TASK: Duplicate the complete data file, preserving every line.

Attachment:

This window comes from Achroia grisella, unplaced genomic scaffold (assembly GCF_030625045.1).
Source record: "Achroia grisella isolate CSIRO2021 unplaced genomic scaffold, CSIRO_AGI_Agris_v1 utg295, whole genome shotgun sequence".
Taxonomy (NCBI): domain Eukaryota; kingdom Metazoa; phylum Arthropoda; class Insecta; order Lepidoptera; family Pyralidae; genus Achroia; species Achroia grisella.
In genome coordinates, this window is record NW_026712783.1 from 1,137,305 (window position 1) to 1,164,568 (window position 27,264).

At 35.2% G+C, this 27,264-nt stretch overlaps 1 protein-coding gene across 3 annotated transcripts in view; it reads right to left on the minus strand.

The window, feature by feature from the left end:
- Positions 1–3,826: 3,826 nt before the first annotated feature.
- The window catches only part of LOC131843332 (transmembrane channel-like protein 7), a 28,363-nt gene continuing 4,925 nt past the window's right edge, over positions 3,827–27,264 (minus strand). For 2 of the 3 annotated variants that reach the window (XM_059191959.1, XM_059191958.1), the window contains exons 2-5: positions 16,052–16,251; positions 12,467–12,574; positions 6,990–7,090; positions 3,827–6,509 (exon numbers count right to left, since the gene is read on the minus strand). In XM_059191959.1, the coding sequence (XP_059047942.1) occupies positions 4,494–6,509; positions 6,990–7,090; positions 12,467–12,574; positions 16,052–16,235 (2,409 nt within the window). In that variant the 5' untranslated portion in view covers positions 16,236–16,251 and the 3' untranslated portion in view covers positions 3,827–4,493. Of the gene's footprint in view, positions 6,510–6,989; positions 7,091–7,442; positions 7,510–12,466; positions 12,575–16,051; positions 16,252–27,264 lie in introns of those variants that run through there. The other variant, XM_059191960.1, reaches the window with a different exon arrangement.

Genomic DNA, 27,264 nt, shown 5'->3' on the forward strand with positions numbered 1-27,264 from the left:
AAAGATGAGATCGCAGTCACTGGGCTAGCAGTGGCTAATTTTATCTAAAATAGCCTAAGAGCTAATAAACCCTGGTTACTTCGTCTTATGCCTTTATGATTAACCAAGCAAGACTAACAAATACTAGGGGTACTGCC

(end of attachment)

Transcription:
This window comes from Achroia grisella, unplaced genomic scaffold (assembly GCF_030625045.1).
Source record: "Achroia grisella isolate CSIRO2021 unplaced genomic scaffold, CSIRO_AGI_Agris_v1 utg295, whole genome shotgun sequence".
Taxonomy (NCBI): domain Eukaryota; kingdom Metazoa; phylum Arthropoda; class Insecta; order Lepidoptera; family Pyralidae; genus Achroia; species Achroia grisella.
In genome coordinates, this window is record NW_026712783.1 from 1,137,305 (window position 1) to 1,164,568 (window position 27,264).

At 35.2% G+C, this 27,264-nt stretch overlaps 1 protein-coding gene across 3 annotated transcripts in view; it reads right to left on the minus strand.

The window, feature by feature from the left end:
- Positions 1–3,826: 3,826 nt before the first annotated feature.
- The window catches only part of LOC131843332 (transmembrane channel-like protein 7), a 28,363-nt gene continuing 4,925 nt past the window's right edge, over positions 3,827–27,264 (minus strand). For 2 of the 3 annotated variants that reach the window (XM_059191959.1, XM_059191958.1), the window contains exons 2-5: positions 16,052–16,251; positions 12,467–12,574; positions 6,990–7,090; positions 3,827–6,509 (exon numbers count right to left, since the gene is read on the minus strand). In XM_059191959.1, the coding sequence (XP_059047942.1) occupies positions 4,494–6,509; positions 6,990–7,090; positions 12,467–12,574; positions 16,052–16,235 (2,409 nt within the window). In that variant the 5' untranslated portion in view covers positions 16,236–16,251 and the 3' untranslated portion in view covers positions 3,827–4,493. Of the gene's footprint in view, positions 6,510–6,989; positions 7,091–7,442; positions 7,510–12,466; positions 12,575–16,051; positions 16,252–27,264 lie in introns of those variants that run through there. The other variant, XM_059191960.1, reaches the window with a different exon arrangement.

Genomic DNA, 27,264 nt, shown 5'->3' on the forward strand with positions numbered 1-27,264 from the left:
AAAGATGAGATCGCAGTCACTGGGCTAGCAGTGGCTAATTTTATCTAAAATAGCCTAAGAGCTAATAAACCCTGGTTACTTCGTCTTATGCCTTTATGATTAACCAAGCAAGACTAACAAATACTAGGGGTACTGCC